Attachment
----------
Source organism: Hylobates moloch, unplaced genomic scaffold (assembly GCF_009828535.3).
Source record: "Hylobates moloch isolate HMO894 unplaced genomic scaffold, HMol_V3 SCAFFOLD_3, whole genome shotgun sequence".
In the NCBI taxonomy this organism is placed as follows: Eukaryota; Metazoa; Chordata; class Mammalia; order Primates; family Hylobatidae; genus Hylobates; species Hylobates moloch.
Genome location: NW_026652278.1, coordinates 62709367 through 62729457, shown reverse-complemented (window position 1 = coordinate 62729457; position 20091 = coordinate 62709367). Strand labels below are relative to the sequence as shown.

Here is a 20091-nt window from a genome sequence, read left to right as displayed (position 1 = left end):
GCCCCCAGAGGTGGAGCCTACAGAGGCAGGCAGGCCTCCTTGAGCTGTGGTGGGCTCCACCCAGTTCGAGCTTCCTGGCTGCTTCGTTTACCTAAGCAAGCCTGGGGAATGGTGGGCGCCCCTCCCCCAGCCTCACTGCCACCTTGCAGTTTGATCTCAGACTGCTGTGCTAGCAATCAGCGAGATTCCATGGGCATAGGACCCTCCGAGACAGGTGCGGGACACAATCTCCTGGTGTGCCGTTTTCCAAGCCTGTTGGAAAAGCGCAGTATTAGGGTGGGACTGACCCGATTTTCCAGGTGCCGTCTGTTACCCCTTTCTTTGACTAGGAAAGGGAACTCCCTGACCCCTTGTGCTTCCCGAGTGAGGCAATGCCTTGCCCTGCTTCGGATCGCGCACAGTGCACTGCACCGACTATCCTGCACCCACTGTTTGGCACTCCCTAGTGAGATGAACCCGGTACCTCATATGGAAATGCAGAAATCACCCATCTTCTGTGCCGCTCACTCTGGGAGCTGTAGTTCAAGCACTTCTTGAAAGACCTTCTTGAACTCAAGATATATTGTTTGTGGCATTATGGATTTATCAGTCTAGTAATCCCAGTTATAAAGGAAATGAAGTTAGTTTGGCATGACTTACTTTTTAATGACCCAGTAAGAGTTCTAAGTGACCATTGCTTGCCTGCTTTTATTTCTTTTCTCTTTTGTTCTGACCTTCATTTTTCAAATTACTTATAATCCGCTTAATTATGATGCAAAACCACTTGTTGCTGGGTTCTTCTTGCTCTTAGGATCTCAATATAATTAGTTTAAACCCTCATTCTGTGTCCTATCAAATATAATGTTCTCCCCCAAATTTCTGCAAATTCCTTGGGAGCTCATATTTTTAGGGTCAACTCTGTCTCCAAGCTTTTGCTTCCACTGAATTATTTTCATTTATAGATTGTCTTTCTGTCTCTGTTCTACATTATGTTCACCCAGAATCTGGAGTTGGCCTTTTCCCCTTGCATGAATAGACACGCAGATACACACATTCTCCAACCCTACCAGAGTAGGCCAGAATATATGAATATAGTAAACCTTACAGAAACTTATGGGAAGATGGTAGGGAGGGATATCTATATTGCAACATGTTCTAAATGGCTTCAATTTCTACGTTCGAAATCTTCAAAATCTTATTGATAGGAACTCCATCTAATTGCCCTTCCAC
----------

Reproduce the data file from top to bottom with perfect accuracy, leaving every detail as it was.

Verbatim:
Source organism: Hylobates moloch, unplaced genomic scaffold (assembly GCF_009828535.3).
Source record: "Hylobates moloch isolate HMO894 unplaced genomic scaffold, HMol_V3 SCAFFOLD_3, whole genome shotgun sequence".
In the NCBI taxonomy this organism is placed as follows: Eukaryota; Metazoa; Chordata; class Mammalia; order Primates; family Hylobatidae; genus Hylobates; species Hylobates moloch.
Genome location: NW_026652278.1, coordinates 62709367 through 62729457, shown reverse-complemented (window position 1 = coordinate 62729457; position 20091 = coordinate 62709367). Strand labels below are relative to the sequence as shown.

Here is a 20091-nt window from a genome sequence, read left to right as displayed (position 1 = left end):
GCCCCCAGAGGTGGAGCCTACAGAGGCAGGCAGGCCTCCTTGAGCTGTGGTGGGCTCCACCCAGTTCGAGCTTCCTGGCTGCTTCGTTTACCTAAGCAAGCCTGGGGAATGGTGGGCGCCCCTCCCCCAGCCTCACTGCCACCTTGCAGTTTGATCTCAGACTGCTGTGCTAGCAATCAGCGAGATTCCATGGGCATAGGACCCTCCGAGACAGGTGCGGGACACAATCTCCTGGTGTGCCGTTTTCCAAGCCTGTTGGAAAAGCGCAGTATTAGGGTGGGACTGACCCGATTTTCCAGGTGCCGTCTGTTACCCCTTTCTTTGACTAGGAAAGGGAACTCCCTGACCCCTTGTGCTTCCCGAGTGAGGCAATGCCTTGCCCTGCTTCGGATCGCGCACAGTGCACTGCACCGACTATCCTGCACCCACTGTTTGGCACTCCCTAGTGAGATGAACCCGGTACCTCATATGGAAATGCAGAAATCACCCATCTTCTGTGCCGCTCACTCTGGGAGCTGTAGTTCAAGCACTTCTTGAAAGACCTTCTTGAACTCAAGATATATTGTTTGTGGCATTATGGATTTATCAGTCTAGTAATCCCAGTTATAAAGGAAATGAAGTTAGTTTGGCATGACTTACTTTTTAATGACCCAGTAAGAGTTCTAAGTGACCATTGCTTGCCTGCTTTTATTTCTTTTCTCTTTTGTTCTGACCTTCATTTTTCAAATTACTTATAATCCGCTTAATTATGATGCAAAACCACTTGTTGCTGGGTTCTTCTTGCTCTTAGGATCTCAATATAATTAGTTTAAACCCTCATTCTGTGTCCTATCAAATATAATGTTCTCCCCCAAATTTCTGCAAATTCCTTGGGAGCTCATATTTTTAGGGTCAACTCTGTCTCCAAGCTTTTGCTTCCACTGAATTATTTTCATTTATAGATTGTCTTTCTGTCTCTGTTCTACATTATGTTCACCCAGAATCTGGAGTTGGCCTTTTCCCCTTGCATGAATAGACACGCAGATACACACATTCTCCAACCCTACCAGAGTAGGCCAGAATATATGAATATAGTAAACCTTACAGAAACTTATGGGAAGATGGTAGGGAGGGATATCTATATTGCAACATGTTCTAAATGGCTTCAATTTCTACGTTCGAAATCTTCAAAATCTTATTGATAGGAACTCCATCTAATTGCCCTTCCAC